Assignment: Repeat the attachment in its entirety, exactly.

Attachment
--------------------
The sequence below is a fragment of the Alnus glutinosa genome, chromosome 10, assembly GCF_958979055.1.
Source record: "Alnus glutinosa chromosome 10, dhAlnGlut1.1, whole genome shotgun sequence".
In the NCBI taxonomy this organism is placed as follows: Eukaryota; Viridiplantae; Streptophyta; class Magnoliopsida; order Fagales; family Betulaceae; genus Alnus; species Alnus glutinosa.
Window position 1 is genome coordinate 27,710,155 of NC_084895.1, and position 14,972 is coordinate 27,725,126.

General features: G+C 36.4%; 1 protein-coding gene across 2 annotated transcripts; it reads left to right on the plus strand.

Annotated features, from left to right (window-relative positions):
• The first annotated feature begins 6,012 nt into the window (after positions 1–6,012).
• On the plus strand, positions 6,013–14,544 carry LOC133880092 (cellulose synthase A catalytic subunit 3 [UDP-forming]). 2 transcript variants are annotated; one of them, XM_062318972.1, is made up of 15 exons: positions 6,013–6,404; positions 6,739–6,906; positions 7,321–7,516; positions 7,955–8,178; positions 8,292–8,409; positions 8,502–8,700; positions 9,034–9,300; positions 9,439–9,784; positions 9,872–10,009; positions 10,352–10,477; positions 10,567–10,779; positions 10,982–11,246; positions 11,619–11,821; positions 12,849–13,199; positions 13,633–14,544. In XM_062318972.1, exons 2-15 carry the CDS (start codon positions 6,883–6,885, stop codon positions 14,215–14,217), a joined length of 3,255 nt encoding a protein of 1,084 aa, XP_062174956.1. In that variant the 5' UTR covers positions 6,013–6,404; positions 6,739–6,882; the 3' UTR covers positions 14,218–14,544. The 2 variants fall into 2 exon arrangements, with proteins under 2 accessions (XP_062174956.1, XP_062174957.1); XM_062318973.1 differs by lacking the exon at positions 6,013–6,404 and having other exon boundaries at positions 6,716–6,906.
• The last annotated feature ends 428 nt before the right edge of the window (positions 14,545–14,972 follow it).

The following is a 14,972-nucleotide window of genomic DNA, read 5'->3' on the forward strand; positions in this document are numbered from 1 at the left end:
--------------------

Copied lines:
The sequence below is a fragment of the Alnus glutinosa genome, chromosome 10, assembly GCF_958979055.1.
Source record: "Alnus glutinosa chromosome 10, dhAlnGlut1.1, whole genome shotgun sequence".
In the NCBI taxonomy this organism is placed as follows: Eukaryota; Viridiplantae; Streptophyta; class Magnoliopsida; order Fagales; family Betulaceae; genus Alnus; species Alnus glutinosa.
Window position 1 is genome coordinate 27,710,155 of NC_084895.1, and position 14,972 is coordinate 27,725,126.

General features: G+C 36.4%; 1 protein-coding gene across 2 annotated transcripts; it reads left to right on the plus strand.

Annotated features, from left to right (window-relative positions):
• The first annotated feature begins 6,012 nt into the window (after positions 1–6,012).
• On the plus strand, positions 6,013–14,544 carry LOC133880092 (cellulose synthase A catalytic subunit 3 [UDP-forming]). 2 transcript variants are annotated; one of them, XM_062318972.1, is made up of 15 exons: positions 6,013–6,404; positions 6,739–6,906; positions 7,321–7,516; positions 7,955–8,178; positions 8,292–8,409; positions 8,502–8,700; positions 9,034–9,300; positions 9,439–9,784; positions 9,872–10,009; positions 10,352–10,477; positions 10,567–10,779; positions 10,982–11,246; positions 11,619–11,821; positions 12,849–13,199; positions 13,633–14,544. In XM_062318972.1, exons 2-15 carry the CDS (start codon positions 6,883–6,885, stop codon positions 14,215–14,217), a joined length of 3,255 nt encoding a protein of 1,084 aa, XP_062174956.1. In that variant the 5' UTR covers positions 6,013–6,404; positions 6,739–6,882; the 3' UTR covers positions 14,218–14,544. The 2 variants fall into 2 exon arrangements, with proteins under 2 accessions (XP_062174956.1, XP_062174957.1); XM_062318973.1 differs by lacking the exon at positions 6,013–6,404 and having other exon boundaries at positions 6,716–6,906.
• The last annotated feature ends 428 nt before the right edge of the window (positions 14,545–14,972 follow it).

The following is a 14,972-nucleotide window of genomic DNA, read 5'->3' on the forward strand; positions in this document are numbered from 1 at the left end: